ADRIAN THRILLS: Jeff Beck rocks out with jumpin' Jack Sparrow…

ADRIAN THRILLS: Jeff Beck rocks out with jumpin’ Jack Sparrow

Jeff Beck and Johnny Depp: 18 (Rhino) 

Verdict: Unlikely duo, uneven results

Rating:

Mabel: About Last Night… (Polydor) 

Verdict: Swerves the sophomore slump 

Rating:

Johnny Depp’s first significant career move since winning his defamation case against ex-wife Amber Heard isn’t the blockbuster movie many would have anticipated. 

The controversial Hollywood star is instead indulging his passion for music by teaming up with legendary British rocker Jeff Beck on a duets album dominated by covers. 

Three years in the making — and set in motion long before this year’s brutal courtroom drama — it isn’t Depp’s first foray into music. Since 2012, he’s been a member of LA supergroup the Hollywood Vampires alongside Alice Cooper and Aerosmith guitarist Joe Perry. That band’s 2019 album, Rise, featured a guitar-playing cameo from Beck. 

The unlikely pair seem serious about this project, too. They met in 2016, bonding over a mutual love of cars and guitars. This collaboration was first teased when they released a lockdown-inspired cover of John Lennon’s Isolation in 2020.

‘When Johnny and I started playing together, it ignited our youthful spirit and creativity,’ says Beck, 78.

‘We’d joke about how we felt 18 again, so that became the album title. I just hope people will take him seriously as a musician, because it’s a hard thing for some people to accept Johnny Depp can sing rock and roll.’ It might prove even harder for some to accept him in any guise in the aftermath of his undignified battle with Heard. Fans will enjoy this unexpected return, possibly even creating a new audience for Beck in the process. Others, shocked by the trial’s ugly fall-out, will give it a wide berth.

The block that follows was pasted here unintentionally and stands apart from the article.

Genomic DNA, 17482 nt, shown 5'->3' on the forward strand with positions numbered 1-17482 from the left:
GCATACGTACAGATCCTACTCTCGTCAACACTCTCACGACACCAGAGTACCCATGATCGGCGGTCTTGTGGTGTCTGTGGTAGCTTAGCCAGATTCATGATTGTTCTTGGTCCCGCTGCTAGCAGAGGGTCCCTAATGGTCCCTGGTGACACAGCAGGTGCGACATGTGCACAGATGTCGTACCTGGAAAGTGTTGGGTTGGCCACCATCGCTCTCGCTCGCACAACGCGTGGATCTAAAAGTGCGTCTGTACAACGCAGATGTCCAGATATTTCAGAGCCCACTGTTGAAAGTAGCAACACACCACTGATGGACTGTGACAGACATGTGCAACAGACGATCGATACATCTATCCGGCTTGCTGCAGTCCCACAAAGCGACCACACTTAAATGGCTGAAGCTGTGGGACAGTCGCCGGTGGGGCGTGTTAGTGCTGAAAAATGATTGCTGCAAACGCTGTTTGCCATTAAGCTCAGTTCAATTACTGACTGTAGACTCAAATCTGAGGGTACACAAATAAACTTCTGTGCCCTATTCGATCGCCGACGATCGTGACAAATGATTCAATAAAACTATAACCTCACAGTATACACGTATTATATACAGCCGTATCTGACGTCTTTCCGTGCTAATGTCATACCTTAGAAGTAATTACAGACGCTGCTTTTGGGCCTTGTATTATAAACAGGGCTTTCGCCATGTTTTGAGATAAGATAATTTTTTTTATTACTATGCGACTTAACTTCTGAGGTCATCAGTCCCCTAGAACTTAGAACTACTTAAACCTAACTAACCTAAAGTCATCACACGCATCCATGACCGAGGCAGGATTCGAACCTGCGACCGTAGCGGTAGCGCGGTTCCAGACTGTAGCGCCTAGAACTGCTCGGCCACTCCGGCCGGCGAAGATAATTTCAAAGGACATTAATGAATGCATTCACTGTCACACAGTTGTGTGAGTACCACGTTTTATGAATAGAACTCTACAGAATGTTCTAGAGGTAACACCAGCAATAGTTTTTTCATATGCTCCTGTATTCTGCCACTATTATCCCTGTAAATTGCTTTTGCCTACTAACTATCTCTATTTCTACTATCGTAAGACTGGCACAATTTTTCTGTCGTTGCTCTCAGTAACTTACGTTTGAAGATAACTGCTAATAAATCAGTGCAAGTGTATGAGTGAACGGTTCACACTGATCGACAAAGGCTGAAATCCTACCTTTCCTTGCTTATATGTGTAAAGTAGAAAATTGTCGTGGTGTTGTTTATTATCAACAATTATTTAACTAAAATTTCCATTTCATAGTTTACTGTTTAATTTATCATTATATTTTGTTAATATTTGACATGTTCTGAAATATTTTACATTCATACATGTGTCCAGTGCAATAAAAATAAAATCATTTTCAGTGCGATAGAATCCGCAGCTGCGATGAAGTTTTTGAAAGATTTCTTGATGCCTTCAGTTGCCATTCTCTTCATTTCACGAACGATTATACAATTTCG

Johnny Depp (right) at the Royal Albert Hall, London, appearing alongside Jeff Beck (left) in May

Taken purely on its artistic merits, it’s a mixed bag. The playing of Beck is as expressive and adaptable as you would expect from a guitar hero who redefined the role of his chosen instrument — and pioneered the classic British rock star haircut into the bargain — after succeeding Eric Clapton in The Yardbirds in 1965.

He deploys atmospheric effects galore and shimmers majestically on the album’s three instrumentals, including two tracks from the Beach Boys’ Pet Sounds. As for Depp, 59, a capable singer and rhythm guitarist, attention will focus on his two original songs. 

The first, This Is A Song For Miss Hedy Lamarr, is a ballad about the Viennese-born American screen goddess who, in an unusual double life, was also an inventor who helped develop a radio guidance system that paved the way for Bluetooth and GPS. 

This cover image released by Capitol Records shows ‘About Last Night…’ by Mabel

The second Depp-penned number, Sad Motherf***in’ Parade, is a thoroughly unpleasant rant about a toxic relationship that has sparked conjecture that it is directed at Heard. A meandering funk-rock jam, its lyrics consist largely of the title being repeated ad infinitum, with Depp mumbling dark, barely-intelligible asides: ‘If I had a dime, it wouldn’t reach your hand,’ he sneers. ‘You’re sitting there like a dog with a seven-year itch.’